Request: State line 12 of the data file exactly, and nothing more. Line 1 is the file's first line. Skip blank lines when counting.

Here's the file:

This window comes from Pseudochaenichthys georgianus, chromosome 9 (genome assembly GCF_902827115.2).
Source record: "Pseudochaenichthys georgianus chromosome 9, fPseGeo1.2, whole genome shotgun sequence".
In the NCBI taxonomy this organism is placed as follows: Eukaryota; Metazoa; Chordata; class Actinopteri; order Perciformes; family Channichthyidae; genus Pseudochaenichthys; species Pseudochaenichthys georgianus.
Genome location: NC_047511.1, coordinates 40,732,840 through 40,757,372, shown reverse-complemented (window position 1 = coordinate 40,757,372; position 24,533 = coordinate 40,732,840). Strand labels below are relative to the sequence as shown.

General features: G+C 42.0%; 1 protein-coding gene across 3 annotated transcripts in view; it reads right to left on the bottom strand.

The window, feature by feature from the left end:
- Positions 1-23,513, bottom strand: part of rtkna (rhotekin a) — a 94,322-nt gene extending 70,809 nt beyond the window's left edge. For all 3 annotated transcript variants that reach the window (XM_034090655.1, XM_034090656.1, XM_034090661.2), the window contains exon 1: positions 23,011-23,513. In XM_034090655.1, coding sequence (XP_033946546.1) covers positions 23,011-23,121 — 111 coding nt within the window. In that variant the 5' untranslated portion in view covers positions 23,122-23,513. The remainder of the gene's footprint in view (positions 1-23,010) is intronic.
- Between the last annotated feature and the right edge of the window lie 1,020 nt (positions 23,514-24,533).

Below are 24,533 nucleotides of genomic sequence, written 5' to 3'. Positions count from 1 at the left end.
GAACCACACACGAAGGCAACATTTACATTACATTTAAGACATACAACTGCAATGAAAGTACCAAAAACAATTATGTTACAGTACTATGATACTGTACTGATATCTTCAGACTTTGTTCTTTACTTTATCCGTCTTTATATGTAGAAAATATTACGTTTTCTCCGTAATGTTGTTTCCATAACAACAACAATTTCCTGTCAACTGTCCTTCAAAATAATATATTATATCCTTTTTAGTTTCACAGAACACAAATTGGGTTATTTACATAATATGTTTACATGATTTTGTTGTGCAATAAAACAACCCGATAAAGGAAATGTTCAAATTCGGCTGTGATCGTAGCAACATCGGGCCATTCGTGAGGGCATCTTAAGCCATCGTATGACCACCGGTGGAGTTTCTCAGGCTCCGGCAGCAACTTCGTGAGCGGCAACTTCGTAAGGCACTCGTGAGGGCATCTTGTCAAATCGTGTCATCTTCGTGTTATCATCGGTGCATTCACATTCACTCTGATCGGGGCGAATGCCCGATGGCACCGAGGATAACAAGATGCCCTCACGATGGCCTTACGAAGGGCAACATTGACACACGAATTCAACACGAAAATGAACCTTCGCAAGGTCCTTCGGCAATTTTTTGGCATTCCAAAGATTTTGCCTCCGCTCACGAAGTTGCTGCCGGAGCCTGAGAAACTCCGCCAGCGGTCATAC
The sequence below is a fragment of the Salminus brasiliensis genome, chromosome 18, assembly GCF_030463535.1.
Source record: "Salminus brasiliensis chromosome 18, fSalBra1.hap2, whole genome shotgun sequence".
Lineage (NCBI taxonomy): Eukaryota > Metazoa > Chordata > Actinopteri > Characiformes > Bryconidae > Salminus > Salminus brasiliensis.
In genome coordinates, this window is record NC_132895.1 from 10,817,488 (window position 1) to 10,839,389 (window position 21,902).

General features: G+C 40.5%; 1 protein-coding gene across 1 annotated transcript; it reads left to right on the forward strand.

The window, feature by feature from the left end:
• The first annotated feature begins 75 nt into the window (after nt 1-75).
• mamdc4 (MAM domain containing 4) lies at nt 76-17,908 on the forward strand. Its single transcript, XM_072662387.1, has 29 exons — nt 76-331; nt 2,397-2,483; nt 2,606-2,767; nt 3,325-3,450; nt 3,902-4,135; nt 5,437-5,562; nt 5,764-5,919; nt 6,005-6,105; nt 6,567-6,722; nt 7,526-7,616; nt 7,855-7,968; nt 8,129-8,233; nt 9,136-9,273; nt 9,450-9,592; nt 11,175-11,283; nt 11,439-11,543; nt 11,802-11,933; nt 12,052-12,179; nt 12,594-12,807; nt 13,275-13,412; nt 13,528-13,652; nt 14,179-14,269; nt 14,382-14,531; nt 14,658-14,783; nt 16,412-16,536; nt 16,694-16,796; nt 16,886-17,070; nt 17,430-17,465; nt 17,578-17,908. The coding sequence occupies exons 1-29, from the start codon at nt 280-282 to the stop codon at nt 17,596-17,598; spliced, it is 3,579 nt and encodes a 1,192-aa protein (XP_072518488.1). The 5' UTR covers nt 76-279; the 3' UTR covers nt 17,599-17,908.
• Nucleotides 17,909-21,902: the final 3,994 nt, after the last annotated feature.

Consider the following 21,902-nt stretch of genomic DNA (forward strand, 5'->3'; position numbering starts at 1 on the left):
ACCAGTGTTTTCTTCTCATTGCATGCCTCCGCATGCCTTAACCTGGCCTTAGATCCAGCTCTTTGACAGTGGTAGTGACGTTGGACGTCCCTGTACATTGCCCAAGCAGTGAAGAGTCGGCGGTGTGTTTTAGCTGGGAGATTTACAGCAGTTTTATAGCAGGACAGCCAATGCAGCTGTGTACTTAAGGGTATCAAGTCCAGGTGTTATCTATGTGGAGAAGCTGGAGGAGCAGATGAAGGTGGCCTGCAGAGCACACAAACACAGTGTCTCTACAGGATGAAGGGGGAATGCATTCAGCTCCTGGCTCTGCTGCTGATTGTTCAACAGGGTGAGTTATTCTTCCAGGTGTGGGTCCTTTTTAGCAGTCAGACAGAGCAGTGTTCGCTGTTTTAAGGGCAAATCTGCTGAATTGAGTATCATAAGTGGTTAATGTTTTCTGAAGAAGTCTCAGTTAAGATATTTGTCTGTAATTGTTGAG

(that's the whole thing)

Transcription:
Source record: "Salminus brasiliensis chromosome 18, fSalBra1.hap2, whole genome shotgun sequence".